Gizmodo

In my last news roundup, I briefly discussed the Encyclopedia of Science Fiction being put online for free by Gollancz. At the time, I speculated: “Why [put it online for free]? Oh, I don’t know, maybe reading through the encyclopedia will tempt people into buying more books and ebooks of and about the stories and authors described within it.” This was before I had heard about Gollancz’s new SF Gateway imprint.

SF Gateway will be publishing online in ebook form a catalog numbering in the thousands of out-of-print backlist books from its authors. Including “the classic SF pulp writers of the Golden Age right through to modern award-winning authors,” SF Gateway purports to be “the largest library of digital Science Fiction and Fantasy ever assembled.” All of these titles will naturally be directly interlinked with author and title entries in the Encyclopedia of Science Fiction, so the encyclopedia will serve as a handy way to spur sales. The SF Gateway site will also serve in part as a social network, which is another clever idea — build up an online community around the encyclopedia and that large library of sf&f ebooks. You can read more about it in the pdf press release.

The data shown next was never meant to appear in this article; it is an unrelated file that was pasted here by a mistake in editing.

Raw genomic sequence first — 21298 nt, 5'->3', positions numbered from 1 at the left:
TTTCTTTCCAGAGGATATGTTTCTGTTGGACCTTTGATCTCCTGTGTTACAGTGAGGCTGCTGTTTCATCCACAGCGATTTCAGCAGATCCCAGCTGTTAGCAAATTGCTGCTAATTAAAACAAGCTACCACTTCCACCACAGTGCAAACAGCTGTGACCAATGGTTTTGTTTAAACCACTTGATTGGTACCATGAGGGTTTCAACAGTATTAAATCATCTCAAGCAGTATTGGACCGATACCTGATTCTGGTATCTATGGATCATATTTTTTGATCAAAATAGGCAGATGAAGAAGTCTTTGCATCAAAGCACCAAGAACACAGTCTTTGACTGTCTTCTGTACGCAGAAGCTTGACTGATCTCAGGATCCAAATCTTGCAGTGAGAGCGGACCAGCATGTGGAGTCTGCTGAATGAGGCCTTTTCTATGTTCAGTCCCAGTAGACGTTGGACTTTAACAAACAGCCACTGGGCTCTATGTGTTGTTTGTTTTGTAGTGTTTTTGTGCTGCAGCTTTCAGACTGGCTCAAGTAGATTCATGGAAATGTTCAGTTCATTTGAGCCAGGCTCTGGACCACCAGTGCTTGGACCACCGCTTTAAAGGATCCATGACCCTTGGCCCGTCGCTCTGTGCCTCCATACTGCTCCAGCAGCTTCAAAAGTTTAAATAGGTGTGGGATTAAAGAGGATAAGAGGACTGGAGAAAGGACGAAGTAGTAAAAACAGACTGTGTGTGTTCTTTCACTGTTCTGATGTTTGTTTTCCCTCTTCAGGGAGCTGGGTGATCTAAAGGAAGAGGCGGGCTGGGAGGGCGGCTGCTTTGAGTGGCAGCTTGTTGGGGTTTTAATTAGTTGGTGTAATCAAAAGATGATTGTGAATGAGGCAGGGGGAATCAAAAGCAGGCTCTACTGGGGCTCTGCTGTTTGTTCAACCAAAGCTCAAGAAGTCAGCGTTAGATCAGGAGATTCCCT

Also in the last news roundup, I mentioned some innovations in publishing. Here is some more info on a couple of them:

[Keep reading…]

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The Perils of Centralized Innovation Thumbnail

Gizmodo has an interesting post about How Ma Bell Shelved the Future for 60 Years. It is an excerpt from The Master Switch by Tim Wu.

Here is the money quote:

This is the essential weakness of a centralized approach to innovation: the notion that it can be a planned and systematic process, best directed by a kind of central intelligence; that it is simply of matter of assembling all the best minds and putting them to work in unison. Were it so, the future could be planned and executed in a scientific manner.

Yes, Bell Labs was great. But AT&T, as an innovator, bore a serious genetic flaw: it could not originate technologies that might, by the remotest possibility, threaten the Bell system. In the language of innovation theory, the output of the Bell Labs was practically restricted to sustaining inventions; disruptive technologies, those that might even cast a shadow of uncertainty over the business model, were simply out of the question.

~*~

Cross-posted at The Libertarian Standard.

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